American Life in Poetry: Column 098


A horse's head is big, and the closer you get to it, the bigger it gets.
Here is the Idaho poet,
Robert Wrigley, offering us a horse's head,
up close, and covering a horse's character, too.

Kissing a Horse

Of the two spoiled, barn-sour geldings
we owned that year, it was Red--
skittish and prone to explode
even at fourteen years--who'd let me
hold to my face his own: the massive labyrinthine
caverns of the nostrils, the broad plain
up the head to the eyes. He'd let me stroke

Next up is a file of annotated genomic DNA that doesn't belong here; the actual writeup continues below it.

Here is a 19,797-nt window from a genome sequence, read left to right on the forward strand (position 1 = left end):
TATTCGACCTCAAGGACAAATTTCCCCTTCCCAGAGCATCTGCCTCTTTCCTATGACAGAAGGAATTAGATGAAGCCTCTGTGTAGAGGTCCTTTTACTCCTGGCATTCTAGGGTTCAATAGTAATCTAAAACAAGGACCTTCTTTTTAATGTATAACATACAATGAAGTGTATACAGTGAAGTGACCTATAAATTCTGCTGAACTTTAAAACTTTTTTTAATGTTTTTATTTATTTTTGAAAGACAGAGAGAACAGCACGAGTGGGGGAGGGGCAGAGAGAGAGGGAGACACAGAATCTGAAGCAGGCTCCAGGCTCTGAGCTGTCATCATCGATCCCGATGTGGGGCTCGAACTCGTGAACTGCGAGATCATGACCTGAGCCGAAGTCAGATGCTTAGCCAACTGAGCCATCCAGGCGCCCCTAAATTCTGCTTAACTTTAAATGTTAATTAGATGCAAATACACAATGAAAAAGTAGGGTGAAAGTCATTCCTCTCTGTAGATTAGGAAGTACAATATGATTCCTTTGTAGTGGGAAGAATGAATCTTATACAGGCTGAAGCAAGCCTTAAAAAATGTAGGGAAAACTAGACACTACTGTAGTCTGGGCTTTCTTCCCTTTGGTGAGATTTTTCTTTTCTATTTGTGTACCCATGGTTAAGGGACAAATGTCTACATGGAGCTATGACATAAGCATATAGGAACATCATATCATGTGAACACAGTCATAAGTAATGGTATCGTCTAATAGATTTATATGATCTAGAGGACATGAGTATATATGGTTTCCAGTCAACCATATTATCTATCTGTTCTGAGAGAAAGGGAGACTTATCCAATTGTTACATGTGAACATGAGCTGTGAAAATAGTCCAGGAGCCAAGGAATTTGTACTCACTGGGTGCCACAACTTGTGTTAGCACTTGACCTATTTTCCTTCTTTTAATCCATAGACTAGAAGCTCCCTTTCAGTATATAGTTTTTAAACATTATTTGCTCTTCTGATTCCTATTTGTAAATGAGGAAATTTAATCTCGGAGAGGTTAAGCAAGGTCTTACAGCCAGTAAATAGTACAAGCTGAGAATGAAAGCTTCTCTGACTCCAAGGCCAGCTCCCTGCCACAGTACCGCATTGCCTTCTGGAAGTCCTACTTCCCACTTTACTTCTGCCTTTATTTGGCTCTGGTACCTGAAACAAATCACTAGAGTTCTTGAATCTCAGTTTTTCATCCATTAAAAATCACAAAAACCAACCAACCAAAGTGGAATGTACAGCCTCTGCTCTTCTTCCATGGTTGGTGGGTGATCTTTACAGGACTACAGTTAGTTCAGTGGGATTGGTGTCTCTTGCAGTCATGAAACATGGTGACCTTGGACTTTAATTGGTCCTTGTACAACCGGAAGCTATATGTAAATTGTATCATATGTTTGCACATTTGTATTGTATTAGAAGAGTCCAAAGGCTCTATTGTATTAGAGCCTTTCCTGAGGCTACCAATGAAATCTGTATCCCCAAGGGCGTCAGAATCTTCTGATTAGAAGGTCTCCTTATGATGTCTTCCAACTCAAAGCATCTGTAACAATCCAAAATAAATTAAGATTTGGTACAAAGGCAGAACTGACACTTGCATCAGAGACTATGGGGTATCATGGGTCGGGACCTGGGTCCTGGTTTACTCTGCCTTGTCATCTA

his coarse chin whiskers and take
his soft meaty underlip
in my hands, press my man's carnivorous
kiss to his grass-nipping upper half of one, just
so that I could smell
the long way his breath had come from the rain
and the sun, the lungs and the heart,
from a world that meant no harm.

Reprinted from "Earthly Meditations: New and Selected Poems,"
published in 2006 by Penguin.
Copyright (c) Robert Wrigley, 2006,
and reprinted
by permission of the author. This weekly column is
supported by The Poetry Foundation, The Library
of Congress, and
the Department of English at the
University of Nebraska-Lincoln.
This column does not
accept unsolicited poetry.